What the Elimination of the NEA and NEH Means to Us

March 16, 2017 News

On March 16, President Donald J. Trump put forth his budget proposal and it calls for the elimination of the National Endowment for the Arts (NEA) and the National Endowment for the Humanities (NEH), among other governmental agencies. These vital government programs have been pillars of cultural and intellectual production throughout our nation. Thousands of museums, libraries, and cultural institutions will be significantly impacted if these programs are eliminated.

In 1965, President Lyndon B. Johnson signed the National Foundation on the Arts and the Humanities Act. This important piece of legislation established both the NEA and the NEH. Since their inception, these Endowments have played an essential role in helping cultural institutions make the arts and the humanities more accessible to all Americans. This includes giving voice and visibility to marginalized and underrepresented communities throughout our nation. The Arab American National Museum (AANM), our nation’s singular museum dedicated to the Arab American experience, has been one of the thousands of museums, libraries, and cultural institutions to benefit from this support.

Since its founding in May 2005, the AANM has been able to shine light on Arab Americans and their presence in our nation through multiple NEA and NEH grants. For example, support from the NEA has enabled the museum to present its biennial DIWAN: A Forum for the Arts. DIWAN is a national convening that has provided hundreds of artists and scholars a safe, welcoming environment in which to connect, exchange ideas, and document emerging trends in the creation of art. What’s more, DIWAN has played a pivotal role in the Museum’s effort to build community through the performing and visual arts. In addition to shedding light on the creative output of Arab Americans, DIWAN has fostered relationships that have led to new research, collaborations, exhibitions, and public programs.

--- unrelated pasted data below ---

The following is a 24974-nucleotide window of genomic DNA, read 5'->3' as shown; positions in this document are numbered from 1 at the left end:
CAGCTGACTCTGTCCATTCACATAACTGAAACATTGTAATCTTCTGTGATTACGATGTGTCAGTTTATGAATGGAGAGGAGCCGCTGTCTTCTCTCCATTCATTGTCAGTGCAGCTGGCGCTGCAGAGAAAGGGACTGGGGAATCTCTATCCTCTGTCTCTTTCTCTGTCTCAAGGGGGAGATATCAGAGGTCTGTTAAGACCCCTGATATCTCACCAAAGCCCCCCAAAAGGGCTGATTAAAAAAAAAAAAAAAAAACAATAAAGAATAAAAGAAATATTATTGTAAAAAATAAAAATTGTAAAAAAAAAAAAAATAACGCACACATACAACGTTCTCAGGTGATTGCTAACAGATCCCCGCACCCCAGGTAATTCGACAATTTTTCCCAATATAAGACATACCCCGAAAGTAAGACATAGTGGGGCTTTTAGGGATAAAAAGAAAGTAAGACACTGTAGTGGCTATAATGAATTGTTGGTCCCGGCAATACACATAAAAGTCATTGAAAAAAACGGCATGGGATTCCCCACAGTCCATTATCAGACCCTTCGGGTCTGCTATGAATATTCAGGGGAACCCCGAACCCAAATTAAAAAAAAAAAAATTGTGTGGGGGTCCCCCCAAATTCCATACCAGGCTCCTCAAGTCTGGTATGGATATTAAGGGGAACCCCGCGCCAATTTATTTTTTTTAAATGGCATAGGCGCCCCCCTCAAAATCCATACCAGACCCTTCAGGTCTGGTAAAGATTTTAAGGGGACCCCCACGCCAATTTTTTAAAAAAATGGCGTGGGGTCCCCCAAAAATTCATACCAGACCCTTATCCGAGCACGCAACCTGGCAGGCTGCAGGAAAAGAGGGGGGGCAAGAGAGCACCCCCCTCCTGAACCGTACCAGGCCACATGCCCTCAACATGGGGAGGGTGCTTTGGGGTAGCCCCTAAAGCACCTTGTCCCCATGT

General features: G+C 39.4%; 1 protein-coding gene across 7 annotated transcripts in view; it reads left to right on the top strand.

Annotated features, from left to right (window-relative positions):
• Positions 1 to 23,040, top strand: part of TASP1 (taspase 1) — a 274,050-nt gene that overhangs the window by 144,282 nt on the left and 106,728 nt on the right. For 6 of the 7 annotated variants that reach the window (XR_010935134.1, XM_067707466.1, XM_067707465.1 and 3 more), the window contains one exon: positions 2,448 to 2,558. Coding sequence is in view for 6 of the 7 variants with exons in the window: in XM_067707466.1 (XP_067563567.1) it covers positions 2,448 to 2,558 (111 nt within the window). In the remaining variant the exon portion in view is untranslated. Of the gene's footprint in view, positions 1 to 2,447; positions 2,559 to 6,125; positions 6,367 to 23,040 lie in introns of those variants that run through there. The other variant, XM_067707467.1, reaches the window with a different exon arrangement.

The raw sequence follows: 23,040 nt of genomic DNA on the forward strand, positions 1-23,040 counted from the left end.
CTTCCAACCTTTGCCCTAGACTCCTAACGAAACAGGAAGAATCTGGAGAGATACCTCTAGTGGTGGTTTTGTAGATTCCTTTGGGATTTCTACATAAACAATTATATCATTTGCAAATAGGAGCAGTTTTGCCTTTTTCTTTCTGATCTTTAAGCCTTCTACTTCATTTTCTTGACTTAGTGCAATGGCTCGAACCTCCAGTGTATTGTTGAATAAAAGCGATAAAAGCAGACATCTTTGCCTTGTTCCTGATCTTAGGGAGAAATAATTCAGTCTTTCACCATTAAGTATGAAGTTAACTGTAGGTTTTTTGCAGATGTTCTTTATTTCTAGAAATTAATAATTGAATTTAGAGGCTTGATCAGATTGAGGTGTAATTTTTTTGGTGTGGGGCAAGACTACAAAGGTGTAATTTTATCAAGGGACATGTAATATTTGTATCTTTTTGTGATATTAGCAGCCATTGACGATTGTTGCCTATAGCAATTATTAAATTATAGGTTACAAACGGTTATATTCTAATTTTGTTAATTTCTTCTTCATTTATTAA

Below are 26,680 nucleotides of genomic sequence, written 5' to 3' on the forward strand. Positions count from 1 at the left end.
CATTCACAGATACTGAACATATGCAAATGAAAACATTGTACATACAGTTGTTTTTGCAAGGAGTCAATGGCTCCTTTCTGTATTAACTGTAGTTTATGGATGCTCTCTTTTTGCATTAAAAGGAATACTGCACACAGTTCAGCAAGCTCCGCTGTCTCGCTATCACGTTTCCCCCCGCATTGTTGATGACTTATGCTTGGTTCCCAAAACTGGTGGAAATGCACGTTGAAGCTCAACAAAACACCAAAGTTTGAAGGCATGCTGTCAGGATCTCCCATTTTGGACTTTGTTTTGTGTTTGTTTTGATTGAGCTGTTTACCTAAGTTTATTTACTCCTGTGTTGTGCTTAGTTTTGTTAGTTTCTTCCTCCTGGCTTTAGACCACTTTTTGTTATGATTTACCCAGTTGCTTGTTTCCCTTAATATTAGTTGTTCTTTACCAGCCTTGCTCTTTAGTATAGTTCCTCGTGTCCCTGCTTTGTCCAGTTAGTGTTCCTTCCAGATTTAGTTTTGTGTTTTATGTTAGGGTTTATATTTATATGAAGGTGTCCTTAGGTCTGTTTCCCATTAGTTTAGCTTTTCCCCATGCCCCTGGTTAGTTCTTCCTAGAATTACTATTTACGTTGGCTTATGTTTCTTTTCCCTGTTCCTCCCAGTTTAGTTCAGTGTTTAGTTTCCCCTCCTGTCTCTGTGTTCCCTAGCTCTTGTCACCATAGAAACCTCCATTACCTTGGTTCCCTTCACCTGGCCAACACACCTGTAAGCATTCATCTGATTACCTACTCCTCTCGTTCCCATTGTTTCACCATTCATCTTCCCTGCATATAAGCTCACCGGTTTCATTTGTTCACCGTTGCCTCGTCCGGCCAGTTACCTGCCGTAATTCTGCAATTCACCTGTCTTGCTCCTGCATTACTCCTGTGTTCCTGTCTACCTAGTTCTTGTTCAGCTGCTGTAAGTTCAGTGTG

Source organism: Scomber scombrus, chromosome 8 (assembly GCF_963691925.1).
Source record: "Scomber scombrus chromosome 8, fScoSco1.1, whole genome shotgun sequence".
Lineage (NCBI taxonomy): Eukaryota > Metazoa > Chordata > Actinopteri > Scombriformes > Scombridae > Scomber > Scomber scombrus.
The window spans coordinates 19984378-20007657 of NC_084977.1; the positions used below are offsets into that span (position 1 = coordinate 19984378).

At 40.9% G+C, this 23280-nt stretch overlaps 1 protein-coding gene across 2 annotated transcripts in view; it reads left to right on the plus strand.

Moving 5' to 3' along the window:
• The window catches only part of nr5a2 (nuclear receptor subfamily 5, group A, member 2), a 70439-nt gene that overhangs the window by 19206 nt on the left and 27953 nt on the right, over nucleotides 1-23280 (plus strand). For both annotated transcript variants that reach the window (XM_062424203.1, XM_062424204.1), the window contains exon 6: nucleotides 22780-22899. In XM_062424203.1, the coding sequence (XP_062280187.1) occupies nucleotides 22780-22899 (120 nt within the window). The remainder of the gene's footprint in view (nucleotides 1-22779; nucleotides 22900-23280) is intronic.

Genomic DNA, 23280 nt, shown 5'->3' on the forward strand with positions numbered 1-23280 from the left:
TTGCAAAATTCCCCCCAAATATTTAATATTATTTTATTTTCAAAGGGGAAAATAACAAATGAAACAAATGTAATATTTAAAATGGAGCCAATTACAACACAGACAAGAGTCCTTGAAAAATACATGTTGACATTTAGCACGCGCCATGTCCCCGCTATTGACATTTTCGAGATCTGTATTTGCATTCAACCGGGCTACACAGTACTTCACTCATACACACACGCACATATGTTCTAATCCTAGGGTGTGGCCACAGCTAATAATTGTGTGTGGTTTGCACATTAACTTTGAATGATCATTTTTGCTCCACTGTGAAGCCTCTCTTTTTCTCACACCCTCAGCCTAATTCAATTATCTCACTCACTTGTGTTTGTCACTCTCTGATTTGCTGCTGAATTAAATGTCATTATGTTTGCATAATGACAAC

The NEA has also been a supporter of the museum’s award-winning SURA Arts Academy. SURA helps middle school and high school students learn to interact with an increasingly diverse world through professional photography instruction. More importantly, it affords youth from low-income and immigrant communities the opportunity to engage with high-quality mentorship in an enriching environment outside the classroom, which is vital given the cuts to arts programs in our schools. In fact, this award-winning program has been so successful that it received a prestigious Coming Up Taller Award in 2008 for best after-school program from the President’s Committee on Arts and the Humanities.

Most recently, the AANM was awarded a planning grant from the NEH. This grant supports research to update the museum’s permanent exhibits. Specifically, this project is examining recent patterns of migration to the U.S. from the Arab world for the purpose of current and inclusive representation in the museum’s public programs, collections, and permanent exhibits. Museum staff are partnering with leading scholars to conduct community-based research with a representative selection of recent immigrant and refugee communities from across the country. Collectively, we will produce a compelling and inclusive portrait of Arab immigration to the U.S. from the 9/11 era until today.

These are but a few ways the NEA and NEH have impacted the Arab American National Museum’s programs, research, and exhibitions. Through this support, we have been fortunate to give voice to Arab Americans while placing our community’s stories in context with the larger American historical narrative. In short, the NEA and NEH have played a critical role in helping our institution provide accurate and reliable information on Arab Americans while working to build greater connectivity among all Americans.
Elimination of the National Endowment for the Arts and the National Endowment for the Humanities would have a profound impact on not just Arab Americans, but thousands of communities big and small, urban and rural, throughout our nation. We urge Congress to take bold and immediate action to preserve both of these American institutions. We are a more vibrant and democratic society with their support.

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